BELCO In Discussion About Bringing In Crews

October 14, 2014

BELCO is in discussion with CARILEC, the organization of Caribbean electric utility companies, about bringing in additional crews to assist with anticipated additional restoration in the aftermath of Hurricane Gonzalo, which may strike the island this weekend.

The Bermuda Weather Service has warned that the current tropical update bulletin indicates that Hurricane Gonzalo is on a “path towards Bermuda as an intensifying hurricane later this coming week.”

The latest update from the U.S. National Hurricane Center this morning [Oct 14] said that Hurricane Gonzalo has maximum sustained winds of 110 mph [175 km/h] and is moving at 13 mph [20 km/h].

Graphic courtesy of NHC/NOAA:

1012068_786356308077831_1215277249572359903_n

“Additional strengthening is forecast during the next 48 hours, and Gonzalo is expected to become a major hurricane today,” the NHC said.

As BELCO prepares for Gonzalo, they are still dealing with the aftermath of Tropical Storm Fay, which took down over 23 poles islandwide, and left over 27,000 without power. BELCO crews have been out pushing hard, and have brought over 23,000 customer back online thus far.

A statement this morning from BELCO said, “This morning BELCO is reporting approximately 3,775 customers remaining without power, down from 4,900 late yesterday afternoon.

Tropical-Storm-Fay-Bermuda-October-12-2014-155 pole 3

“Today, BELCO crews will be focused on clearing and restoring power in the Harbour Road and Longford Hill areas. We caution that this will not result in large numbers of customers having power restored at one time.

“Each of these jobs will affect a few hundred customers. Crews are also tackling the largest remaining branch lines today; we will provide a list of those areas later this morning.

“The remaining outages all involve small branch lines and individual customers. Work to restore power to these customers will be arduous and time-consuming because of the number of poles, transformers, wires and other equipment damaged, as well as trees and other debris entangled in lines. As a result, BELCO expects that restoration work as a result of Tropical Storm Fay will continue into the weekend.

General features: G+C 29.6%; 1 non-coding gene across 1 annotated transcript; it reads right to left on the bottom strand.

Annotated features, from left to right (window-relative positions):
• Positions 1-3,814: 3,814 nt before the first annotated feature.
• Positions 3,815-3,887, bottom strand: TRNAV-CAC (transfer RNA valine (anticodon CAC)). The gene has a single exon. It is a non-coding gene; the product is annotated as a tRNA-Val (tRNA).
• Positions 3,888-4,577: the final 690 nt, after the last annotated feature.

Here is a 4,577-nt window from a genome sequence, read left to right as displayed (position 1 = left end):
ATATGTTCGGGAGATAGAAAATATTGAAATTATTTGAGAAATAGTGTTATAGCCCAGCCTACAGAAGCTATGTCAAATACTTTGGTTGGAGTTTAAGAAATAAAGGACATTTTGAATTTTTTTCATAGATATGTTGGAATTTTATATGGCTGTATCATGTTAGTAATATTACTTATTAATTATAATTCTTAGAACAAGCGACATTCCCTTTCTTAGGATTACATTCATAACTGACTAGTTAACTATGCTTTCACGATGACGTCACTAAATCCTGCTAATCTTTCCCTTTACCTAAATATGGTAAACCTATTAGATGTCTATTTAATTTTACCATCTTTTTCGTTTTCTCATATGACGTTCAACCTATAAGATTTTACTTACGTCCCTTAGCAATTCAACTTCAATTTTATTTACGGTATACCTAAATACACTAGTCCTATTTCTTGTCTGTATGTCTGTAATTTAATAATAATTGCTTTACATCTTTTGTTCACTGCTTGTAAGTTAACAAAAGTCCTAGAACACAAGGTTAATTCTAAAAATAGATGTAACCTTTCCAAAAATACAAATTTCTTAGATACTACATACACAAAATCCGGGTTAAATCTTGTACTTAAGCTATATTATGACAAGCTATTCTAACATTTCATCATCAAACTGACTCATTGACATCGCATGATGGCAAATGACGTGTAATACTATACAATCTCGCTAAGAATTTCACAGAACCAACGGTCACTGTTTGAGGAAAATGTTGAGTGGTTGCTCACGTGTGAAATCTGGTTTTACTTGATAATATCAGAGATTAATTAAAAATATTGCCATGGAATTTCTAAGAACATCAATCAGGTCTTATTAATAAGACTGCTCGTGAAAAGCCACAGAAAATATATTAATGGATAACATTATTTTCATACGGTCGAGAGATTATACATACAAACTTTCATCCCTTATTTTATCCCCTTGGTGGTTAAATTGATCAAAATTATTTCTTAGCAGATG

Tropical-Storm-Fay-Bermuda-October-12-pole 2

“That said, BELCO is preparing for Hurricane Gonzalo, expecting it to reach Bermuda as a major hurricane this weekend.

“BELCO is in discussion with CARILEC, the organization of Caribbean electric utility companies, about bringing in additional crews to assist with anticipated additional restoration in the aftermath of Gonzalo.

“BELCO crews continue working at a steady pace, starting work in early morning and standing down by approximately 10:30pm each night, so that they are fit to continue restoration work in the days ahead.”

For all our coverage of Tropical Storm Fay click here, for all our coverage of Hurricane Gonzalo click here, and for our live blog covering both Gonzalo and Fay click here.

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Comments (24)

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  1. campervan says:

    To all Belco staff.
    A heartfelt THANKYOU for all your hard work and dedication.

  2. somuchless says:

    Belco, Go right ahead cause this weekend it’s gonna be all hands on deck.

  3. WHAT THE HECK!!!!!!!! says:

    I have undergound lines and yet my house has not gotten power back, everyone around me two houses down got it back day ago, but I am left like an animal with no electricity, I can’t even wash my hands or drink water, and I have had to spend like $300 or more on supplies! Why is Belco choosing to leave some people hopeless while choosing to restore others in the same neighborhood? I pay my Belco bills on time and I own shares in Belco and this is how I am treated? My house should be the easiest to fix, just get a guy to check our transformer box! What in the world, man?! You can fix poles and downed lines in our area but you can’t fix a simple box with a lid that opens? You guys fixed like 23,000 homes and its down to the dregs, so why is my simple job left to last? Nobody has even come to our lane to check our transformer since the storm! not even to look at it! I am worried Belco is not aware of us or some simple mistake and we are overlooked!
    I hope its not because Belco assumes I am rich cuz some of my neighborhood is. I am so poor I struggle when i have electricity!